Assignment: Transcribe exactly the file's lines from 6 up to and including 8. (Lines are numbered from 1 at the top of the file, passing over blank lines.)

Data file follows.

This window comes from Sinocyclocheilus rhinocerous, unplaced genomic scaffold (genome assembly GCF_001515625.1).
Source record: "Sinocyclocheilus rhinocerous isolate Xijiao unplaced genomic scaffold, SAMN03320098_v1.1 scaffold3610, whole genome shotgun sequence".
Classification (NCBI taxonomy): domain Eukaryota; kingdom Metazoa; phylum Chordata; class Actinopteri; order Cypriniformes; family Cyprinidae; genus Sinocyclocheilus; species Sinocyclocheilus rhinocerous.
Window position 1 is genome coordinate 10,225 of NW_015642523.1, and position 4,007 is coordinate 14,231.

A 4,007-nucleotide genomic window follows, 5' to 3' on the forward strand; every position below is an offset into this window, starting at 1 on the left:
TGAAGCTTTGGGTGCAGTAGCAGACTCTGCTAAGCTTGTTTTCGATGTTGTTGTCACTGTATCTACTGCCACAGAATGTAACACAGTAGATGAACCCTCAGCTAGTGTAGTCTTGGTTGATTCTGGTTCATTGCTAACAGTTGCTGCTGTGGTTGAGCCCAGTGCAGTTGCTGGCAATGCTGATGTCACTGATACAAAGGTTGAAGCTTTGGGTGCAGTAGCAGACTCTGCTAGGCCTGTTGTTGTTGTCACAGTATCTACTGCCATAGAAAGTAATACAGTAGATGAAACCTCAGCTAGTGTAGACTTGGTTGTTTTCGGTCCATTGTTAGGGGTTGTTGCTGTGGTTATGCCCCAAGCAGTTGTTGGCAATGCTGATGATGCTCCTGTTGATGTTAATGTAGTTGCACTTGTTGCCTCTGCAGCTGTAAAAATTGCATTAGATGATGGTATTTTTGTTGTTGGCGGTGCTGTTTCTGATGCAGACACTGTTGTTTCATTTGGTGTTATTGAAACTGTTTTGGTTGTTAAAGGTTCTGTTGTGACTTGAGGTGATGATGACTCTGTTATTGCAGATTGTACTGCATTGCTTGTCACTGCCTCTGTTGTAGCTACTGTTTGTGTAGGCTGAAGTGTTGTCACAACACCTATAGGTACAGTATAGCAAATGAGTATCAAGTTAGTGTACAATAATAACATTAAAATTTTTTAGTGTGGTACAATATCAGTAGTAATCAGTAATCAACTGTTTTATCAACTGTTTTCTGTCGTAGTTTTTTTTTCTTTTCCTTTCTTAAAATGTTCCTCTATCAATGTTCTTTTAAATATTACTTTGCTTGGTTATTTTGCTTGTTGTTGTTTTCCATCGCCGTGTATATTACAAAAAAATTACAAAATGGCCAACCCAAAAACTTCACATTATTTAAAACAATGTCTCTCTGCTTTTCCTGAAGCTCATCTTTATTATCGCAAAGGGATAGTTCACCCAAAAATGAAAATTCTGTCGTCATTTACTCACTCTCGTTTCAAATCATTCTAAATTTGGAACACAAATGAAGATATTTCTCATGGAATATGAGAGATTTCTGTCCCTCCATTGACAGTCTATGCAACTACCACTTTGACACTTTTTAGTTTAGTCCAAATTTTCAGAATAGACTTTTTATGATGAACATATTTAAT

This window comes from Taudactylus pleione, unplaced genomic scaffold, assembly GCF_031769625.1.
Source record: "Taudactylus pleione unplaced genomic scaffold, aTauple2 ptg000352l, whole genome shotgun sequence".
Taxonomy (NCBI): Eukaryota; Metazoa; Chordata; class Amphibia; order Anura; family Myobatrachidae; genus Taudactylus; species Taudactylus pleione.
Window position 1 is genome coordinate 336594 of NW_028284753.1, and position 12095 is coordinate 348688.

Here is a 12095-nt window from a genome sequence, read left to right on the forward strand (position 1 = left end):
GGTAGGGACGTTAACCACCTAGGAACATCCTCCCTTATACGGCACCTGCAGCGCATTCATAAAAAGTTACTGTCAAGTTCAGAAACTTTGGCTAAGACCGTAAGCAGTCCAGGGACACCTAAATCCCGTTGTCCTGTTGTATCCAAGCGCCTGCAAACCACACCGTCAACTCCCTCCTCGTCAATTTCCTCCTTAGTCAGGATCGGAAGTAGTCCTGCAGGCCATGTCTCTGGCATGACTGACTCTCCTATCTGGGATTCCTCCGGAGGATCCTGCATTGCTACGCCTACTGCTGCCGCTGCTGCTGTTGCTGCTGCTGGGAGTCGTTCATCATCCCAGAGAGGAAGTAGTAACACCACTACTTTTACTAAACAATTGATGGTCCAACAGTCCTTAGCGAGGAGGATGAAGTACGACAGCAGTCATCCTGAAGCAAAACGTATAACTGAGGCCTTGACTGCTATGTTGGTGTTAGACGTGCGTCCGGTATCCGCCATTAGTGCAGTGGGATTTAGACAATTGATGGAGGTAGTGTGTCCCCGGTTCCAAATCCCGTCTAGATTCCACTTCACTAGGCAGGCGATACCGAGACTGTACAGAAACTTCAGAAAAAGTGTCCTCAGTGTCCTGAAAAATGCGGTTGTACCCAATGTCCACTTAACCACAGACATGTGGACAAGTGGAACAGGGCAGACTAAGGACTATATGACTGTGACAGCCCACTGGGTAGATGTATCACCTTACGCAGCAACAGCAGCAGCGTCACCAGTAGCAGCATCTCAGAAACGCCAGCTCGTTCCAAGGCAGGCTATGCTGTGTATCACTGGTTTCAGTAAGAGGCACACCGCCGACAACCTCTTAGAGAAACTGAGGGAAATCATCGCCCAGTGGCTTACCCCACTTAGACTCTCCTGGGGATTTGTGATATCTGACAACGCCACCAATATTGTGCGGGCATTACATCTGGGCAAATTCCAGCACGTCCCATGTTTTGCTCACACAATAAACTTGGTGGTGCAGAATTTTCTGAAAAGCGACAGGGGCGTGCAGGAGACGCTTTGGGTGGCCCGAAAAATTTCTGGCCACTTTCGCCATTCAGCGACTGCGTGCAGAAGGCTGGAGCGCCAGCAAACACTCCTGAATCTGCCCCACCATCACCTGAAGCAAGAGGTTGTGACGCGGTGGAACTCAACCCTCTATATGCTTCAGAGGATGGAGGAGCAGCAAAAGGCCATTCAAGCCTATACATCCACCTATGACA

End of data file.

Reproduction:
TGAAGCTTTGGGTGCAGTAGCAGACTCTGCTAAGCTTGTTTTCGATGTTGTTGTCACTGTATCTACTGCCACAGAATGTAACACAGTAGATGAACCCTCAGCTAGTGTAGTCTTGGTTGATTCTGGTTCATTGCTAACAGTTGCTGCTGTGGTTGAGCCCAGTGCAGTTGCTGGCAATGCTGATGTCACTGATACAAAGGTTGAAGCTTTGGGTGCAGTAGCAGACTCTGCTAGGCCTGTTGTTGTTGTCACAGTATCTACTGCCATAGAAAGTAATACAGTAGATGAAACCTCAGCTAGTGTAGACTTGGTTGTTTTCGGTCCATTGTTAGGGGTTGTTGCTGTGGTTATGCCCCAAGCAGTTGTTGGCAATGCTGATGATGCTCCTGTTGATGTTAATGTAGTTGCACTTGTTGCCTCTGCAGCTGTAAAAATTGCATTAGATGATGGTATTTTTGTTGTTGGCGGTGCTGTTTCTGATGCAGACACTGTTGTTTCATTTGGTGTTATTGAAACTGTTTTGGTTGTTAAAGGTTCTGTTGTGACTTGAGGTGATGATGACTCTGTTATTGCAGATTGTACTGCATTGCTTGTCACTGCCTCTGTTGTAGCTACTGTTTGTGTAGGCTGAAGTGTTGTCACAACACCTATAGGTACAGTATAGCAAATGAGTATCAAGTTAGTGTACAATAATAACATTAAAATTTTTTAGTGTGGTACAATATCAGTAGTAATCAGTAATCAACTGTTTTATCAACTGTTTTCTGTCGTAGTTTTTTTTTCTTTTCCTTTCTTAAAATGTTCCTCTATCAATGTTCTTTTAAATATTACTTTGCTTGGTTATTTTGCTTGTTGTTGTTTTCCATCGCCGTGTATATTACAAAAAAATTACAAAATGGCCAACCCAAAAACTTCACATTATTTAAAACAATGTCTCTCTGCTTTTCCTGAAGCTCATCTTTATTATCGCAAAGGGATAGTTCACCCAAAAATGAAAATTCTGTCGTCATTTACTCACTCTCGTTTCAAATCATTCTAAATTTGGAACACAAATGAAGATATTTCTCATGGAATATGAGAGATTTCTGTCCCTCCATTGACAGTCTATGCAACTACCACTTTGACACTTTTTAGTTTAGTCCAAATTTTCAGAATAGACTTTTTATGATGAACATATTTAAT

This window comes from Taudactylus pleione, unplaced genomic scaffold, assembly GCF_031769625.1.
Source record: "Taudactylus pleione unplaced genomic scaffold, aTauple2 ptg000352l, whole genome shotgun sequence".